1 can cannellini beans, 15.5 ounce
16 ounces pasta sauce (I use Mama Rosa brand, a local, Butler-based company)
1 large sausage or kielbasa, about a pound or so
1 bag baby spinach, washed and rinsed, about 6 ounces
water — 1/4 cup or so
Parmesan cheese, optional
Optional ingredients: anchovies; garlic; jarred, sliced pepper strips
Rinse cannellini beans and set aside to drain. In a large skillet, add pasta sauce and begin heating over medium heat. Slice sausage into coins and add to pasta sauce. Stir, cover, and simmer for 10 minutes. Add spinach, tearing into smaller pieces as it's added, and add the water to help steam the spinach. Stir, cover, and simmer until spinach is wilted, about 5 to 10 minutes. Add drained beans and heat for 5 minutes or so. Sprinkle with Parmesan cheese, if desired.
Optional ingredients: I use a lot of anchovies, so if I have leftovers, I first sauté anchovies and garlic in a tablespoon or two of olive oil, mashing the anchovies with a wooden spoon until they turn into paste. I then add the pasta sauce and continue with the recipe. As for the sliced pepper strips, they're found in the canned vegetable section of your supermarket. If I think of it, I buy a jar, drain it, and add it to the dish at the beginning. It just ramps up the veggie quotient.
Quick Onion Pot Roast
Prep time: 10 to 15 minutes
Cook time: 3 to 4 hours, unattended
This was my mother's recipe. It has to cook for a few hours, but it couldn't be simpler to put together and then just needs to be dished out. I've never done so, but I imagine it could be cooked in a crockpot on low all day.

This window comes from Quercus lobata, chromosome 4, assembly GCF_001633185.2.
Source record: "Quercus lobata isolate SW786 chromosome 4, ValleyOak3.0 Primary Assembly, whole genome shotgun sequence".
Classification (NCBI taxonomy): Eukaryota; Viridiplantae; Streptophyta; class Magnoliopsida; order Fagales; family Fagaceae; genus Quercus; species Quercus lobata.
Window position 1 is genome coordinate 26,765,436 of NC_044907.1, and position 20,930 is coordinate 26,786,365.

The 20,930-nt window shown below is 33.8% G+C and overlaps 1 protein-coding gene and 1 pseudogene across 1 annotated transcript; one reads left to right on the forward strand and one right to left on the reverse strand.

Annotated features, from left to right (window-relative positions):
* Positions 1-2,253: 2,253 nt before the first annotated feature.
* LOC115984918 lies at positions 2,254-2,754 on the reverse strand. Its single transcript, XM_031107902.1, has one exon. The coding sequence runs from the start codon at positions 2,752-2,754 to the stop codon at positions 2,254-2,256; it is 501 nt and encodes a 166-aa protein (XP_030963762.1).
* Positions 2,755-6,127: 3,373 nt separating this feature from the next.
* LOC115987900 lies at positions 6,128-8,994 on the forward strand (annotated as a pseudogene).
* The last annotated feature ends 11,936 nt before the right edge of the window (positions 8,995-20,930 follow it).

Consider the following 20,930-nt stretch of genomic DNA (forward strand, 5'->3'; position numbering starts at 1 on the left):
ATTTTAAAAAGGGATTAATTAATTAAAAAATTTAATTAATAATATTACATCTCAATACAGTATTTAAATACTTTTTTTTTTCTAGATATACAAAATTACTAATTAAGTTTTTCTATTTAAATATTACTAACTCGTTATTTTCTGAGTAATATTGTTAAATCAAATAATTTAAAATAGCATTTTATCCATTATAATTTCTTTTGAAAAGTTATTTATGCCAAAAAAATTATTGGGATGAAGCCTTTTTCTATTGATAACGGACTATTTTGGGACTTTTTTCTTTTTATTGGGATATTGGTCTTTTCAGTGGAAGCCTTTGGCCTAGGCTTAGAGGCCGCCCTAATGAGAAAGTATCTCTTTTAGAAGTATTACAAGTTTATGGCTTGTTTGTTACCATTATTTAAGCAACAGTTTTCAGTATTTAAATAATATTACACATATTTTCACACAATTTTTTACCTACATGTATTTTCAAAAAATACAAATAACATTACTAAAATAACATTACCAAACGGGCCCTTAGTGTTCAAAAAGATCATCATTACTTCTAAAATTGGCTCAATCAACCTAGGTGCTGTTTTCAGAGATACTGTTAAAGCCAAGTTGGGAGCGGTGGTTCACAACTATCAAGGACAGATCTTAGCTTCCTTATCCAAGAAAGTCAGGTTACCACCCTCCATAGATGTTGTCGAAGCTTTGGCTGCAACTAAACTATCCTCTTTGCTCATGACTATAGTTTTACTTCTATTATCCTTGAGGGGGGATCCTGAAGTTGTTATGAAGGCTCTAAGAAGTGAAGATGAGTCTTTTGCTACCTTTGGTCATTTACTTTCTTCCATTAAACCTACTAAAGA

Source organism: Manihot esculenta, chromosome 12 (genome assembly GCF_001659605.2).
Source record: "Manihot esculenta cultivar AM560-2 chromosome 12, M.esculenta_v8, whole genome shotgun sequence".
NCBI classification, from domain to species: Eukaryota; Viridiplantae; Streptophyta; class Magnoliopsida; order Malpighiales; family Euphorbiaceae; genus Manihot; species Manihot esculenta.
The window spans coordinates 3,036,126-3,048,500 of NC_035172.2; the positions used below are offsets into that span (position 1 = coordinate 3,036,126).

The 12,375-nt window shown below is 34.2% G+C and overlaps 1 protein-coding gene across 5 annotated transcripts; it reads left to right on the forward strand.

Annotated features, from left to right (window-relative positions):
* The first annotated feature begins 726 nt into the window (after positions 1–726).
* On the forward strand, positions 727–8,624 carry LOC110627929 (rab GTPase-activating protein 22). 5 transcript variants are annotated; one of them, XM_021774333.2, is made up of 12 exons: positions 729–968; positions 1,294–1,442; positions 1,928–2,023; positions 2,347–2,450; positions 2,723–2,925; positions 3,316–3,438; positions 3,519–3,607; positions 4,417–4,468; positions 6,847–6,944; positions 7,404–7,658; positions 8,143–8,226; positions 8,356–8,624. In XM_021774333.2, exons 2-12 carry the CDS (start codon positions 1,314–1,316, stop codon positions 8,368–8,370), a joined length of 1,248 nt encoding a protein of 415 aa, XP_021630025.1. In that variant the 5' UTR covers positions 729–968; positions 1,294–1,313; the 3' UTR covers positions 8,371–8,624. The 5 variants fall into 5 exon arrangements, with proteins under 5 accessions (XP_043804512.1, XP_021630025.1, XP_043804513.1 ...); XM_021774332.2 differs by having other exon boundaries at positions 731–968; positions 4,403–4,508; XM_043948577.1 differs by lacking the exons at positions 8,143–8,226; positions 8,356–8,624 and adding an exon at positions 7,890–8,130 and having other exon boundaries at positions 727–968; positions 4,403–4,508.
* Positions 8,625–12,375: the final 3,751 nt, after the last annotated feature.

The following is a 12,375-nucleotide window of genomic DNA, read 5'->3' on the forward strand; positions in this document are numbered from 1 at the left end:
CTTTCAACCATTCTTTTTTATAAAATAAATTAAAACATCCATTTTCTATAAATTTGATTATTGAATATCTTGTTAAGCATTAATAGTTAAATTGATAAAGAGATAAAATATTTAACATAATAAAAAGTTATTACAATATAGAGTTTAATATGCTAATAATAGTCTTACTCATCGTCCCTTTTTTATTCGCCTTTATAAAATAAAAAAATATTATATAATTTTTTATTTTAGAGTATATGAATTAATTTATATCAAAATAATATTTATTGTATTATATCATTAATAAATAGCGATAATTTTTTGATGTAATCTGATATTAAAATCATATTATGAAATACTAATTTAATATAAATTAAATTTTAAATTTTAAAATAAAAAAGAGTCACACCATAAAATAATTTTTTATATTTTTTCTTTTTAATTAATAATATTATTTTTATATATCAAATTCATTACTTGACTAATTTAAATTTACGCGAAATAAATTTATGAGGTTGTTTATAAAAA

1 chuck roast, 2-1/2 to 3 pounds
2 onions, peeled and quartered
4 potatoes, peeled and quartered
1 package onion soup mix
1 bag baby carrots
2-1/2 cups water
Swirl some olive oil in the bottom of a large Dutch oven. Heat over medium-high heat and add the chuck roast, searing on each side for 2 to 3 minutes. Add onions, potatoes, onion soup mix and water. Bring to a boil. Reduce heat to medium low, cover, give it a good shake to coat the veggies with onion liquid, and simmer for 3 to 4 hours. Add carrots one hour before roast is done, at about the 2- to 3-hour mark, so they don't get overly mushy.
Variations: Leave out the potatoes to save prep time and serve with a vegetable, such as frozen cauliflower, prepared in the microwave. Pour the juices from the roast over them - yum! Baby carrots can also be prepared in the microwave when the roast is done if you're not going to be around to add them later. Or, if you don't mind mushy, toss them in at the beginning. And save any leftovers, it makes a wonderful soup that I'll talk about in my next column.
Kelly Burgess has been cooking, eating and writing about it since at least 20 pounds ago. This column will emphasize quick, healthy food from (sort of) scratch, using ingredients that are easily obtained at local markets and stores.